The product is truly unique, more succulent than Parma ham and with a distinctive flavour. Sales have built to over 3000 hams a year, with customers ranging from the top London food halls and hotels, to delicatessens and corner shops. Over 20% of business also comes from supermarket group, Safeway.

"We do most of our own deliveries and try not to sell to too many wholesalers as we like to get direct feed back from retailers," says George.

It was the favourable reaction from customers that persuaded the directors to launch a second line of cured products, Denhay Dry Cured Bacon, in 1995.

Pork middles are boned, derinded and split, before being rubbed with curing salts. Two weeks later, some are smoked before they are sliced and vacuum packed.

The product is of the highest standard, richly flavoured and with none of the water loss so often associated with mass-produced bacon.

Sales have rocketed in the first 18 months to about 6000 middles a year. That is equivalent to 3000 pigs, or half the number currently produced at Denhay. "As the business expands, we still have plenty of scope to keep using our own pigs," says George. "This is crucial both in terms of quality and guaranteeing traceability."

Getting the pricing right is also critical. "We try to only change our rates twice a year, as customers want stability. Pricing, therefore, takes more discussion than any other issue in our board meetings. We have to achieve a balance between covering our costs and charging only what the market will take. Once we have agreed, we have to stand by that decision."

Last year that proved a painful experience, as prices were set in February, just before the BSE scare sent pig values into orbit. As such, retail margins were squeezed until prices were reviewed in September and raw material costs came down.

But having a foot in both camps at least enables Denhay Farms as a whole to enjoy steady returns. For, while the added value part of the business suffered in 1996, the pig production side had a bumper year, enjoying buoyant prices for the 3000 finishers not bought back for curing.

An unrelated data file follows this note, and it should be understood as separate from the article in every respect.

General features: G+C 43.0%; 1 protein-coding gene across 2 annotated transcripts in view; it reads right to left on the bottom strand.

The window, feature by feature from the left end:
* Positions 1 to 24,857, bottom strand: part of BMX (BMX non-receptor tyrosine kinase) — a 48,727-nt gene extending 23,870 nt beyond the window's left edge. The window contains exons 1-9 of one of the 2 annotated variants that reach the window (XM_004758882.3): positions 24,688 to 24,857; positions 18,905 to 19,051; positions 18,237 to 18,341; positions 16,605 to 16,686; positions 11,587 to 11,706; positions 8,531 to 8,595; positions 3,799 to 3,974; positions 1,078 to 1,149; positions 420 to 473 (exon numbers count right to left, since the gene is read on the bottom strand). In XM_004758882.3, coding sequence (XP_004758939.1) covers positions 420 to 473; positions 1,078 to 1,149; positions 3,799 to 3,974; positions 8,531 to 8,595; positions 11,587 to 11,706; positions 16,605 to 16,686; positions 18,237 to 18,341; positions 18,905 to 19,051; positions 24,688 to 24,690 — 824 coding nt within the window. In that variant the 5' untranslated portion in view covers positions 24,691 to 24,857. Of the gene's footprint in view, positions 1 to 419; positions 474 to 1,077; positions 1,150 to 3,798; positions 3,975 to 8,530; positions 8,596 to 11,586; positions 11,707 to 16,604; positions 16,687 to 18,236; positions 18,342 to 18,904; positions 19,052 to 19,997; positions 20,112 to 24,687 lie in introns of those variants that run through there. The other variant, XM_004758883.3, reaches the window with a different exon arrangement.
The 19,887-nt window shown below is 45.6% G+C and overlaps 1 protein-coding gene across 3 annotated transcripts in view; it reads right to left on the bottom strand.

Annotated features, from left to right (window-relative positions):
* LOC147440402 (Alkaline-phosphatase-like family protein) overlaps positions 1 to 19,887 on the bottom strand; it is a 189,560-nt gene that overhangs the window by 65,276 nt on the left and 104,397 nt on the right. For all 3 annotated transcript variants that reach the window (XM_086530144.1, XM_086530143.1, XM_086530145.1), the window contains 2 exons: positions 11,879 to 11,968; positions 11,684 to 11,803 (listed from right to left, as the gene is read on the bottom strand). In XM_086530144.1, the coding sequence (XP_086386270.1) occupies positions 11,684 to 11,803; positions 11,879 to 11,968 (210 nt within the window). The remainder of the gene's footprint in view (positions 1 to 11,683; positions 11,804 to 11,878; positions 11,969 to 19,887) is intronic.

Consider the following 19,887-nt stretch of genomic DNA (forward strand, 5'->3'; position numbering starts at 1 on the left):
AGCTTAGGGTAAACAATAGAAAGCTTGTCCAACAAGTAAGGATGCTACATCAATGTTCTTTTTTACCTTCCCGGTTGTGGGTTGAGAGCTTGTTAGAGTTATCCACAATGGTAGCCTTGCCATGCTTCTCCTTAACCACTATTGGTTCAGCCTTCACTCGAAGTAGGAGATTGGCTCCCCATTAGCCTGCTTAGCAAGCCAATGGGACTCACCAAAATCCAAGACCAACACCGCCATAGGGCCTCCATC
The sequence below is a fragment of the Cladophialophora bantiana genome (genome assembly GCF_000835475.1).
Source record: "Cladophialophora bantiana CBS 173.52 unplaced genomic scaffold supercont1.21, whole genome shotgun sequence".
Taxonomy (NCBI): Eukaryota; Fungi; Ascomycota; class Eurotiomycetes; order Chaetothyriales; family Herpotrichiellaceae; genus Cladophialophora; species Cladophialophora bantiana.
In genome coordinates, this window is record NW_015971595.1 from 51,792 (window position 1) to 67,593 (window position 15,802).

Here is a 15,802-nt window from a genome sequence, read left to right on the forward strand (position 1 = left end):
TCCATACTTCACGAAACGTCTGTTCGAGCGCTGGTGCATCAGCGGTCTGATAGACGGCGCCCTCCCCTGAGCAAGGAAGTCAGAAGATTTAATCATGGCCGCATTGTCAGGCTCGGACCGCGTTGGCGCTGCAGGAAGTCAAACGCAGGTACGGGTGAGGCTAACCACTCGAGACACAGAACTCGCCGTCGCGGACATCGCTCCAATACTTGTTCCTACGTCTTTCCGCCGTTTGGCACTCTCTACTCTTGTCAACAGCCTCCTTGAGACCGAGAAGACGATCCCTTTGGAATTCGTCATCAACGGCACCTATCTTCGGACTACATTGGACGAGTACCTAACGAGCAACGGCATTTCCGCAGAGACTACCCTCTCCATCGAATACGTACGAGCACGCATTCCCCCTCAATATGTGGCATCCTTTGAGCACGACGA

Cured meat production currently generates a turnover approaching £500,000 and employs 11 staff – two drivers, two curers, four slicers and one in dispatch, as well as David Rose and Georges wife Amanda, who oversee the sales and marketing.

Committed staff

"Having a good committed staff is essential. The team we have here is motivated and efficient. Last year we gained an Investors In People award and we are currently devising our own training manual," says George.

Taking the business forward is fundamental to such a progressive company and each year a business plan is written, including budgets and a policy statement.

There is no shortage of ideas for further products either. Denhay Cured Meat Sausages were launched last year, a genuine by-product, using pork leg trimmings and ham off-cuts. Devils on Horseback (prunes wrapped in ham) are the latest addition, while Denhay Gammons were also tried for the first time last Christmas.

Product development is certainly important. But if any three criteria could be chosen to sum up the priorities at Denhay they would be quality, consistency and service.

"Quality starts in the piggery and feeding our own whey is crucial to giving us that good start. Consistency is achieved in our new, EU approved, temperature controlled meat plant. And service comes from listening to our customers and going out of our way to deliver it. If someone phones up wanting an urgent delivery of ham, but there is a cow that needs calving, sort the ham out first!"n

John Streatfeild: Quality, consistency and service count for everything when it comes to adding value to pigmeat.

See more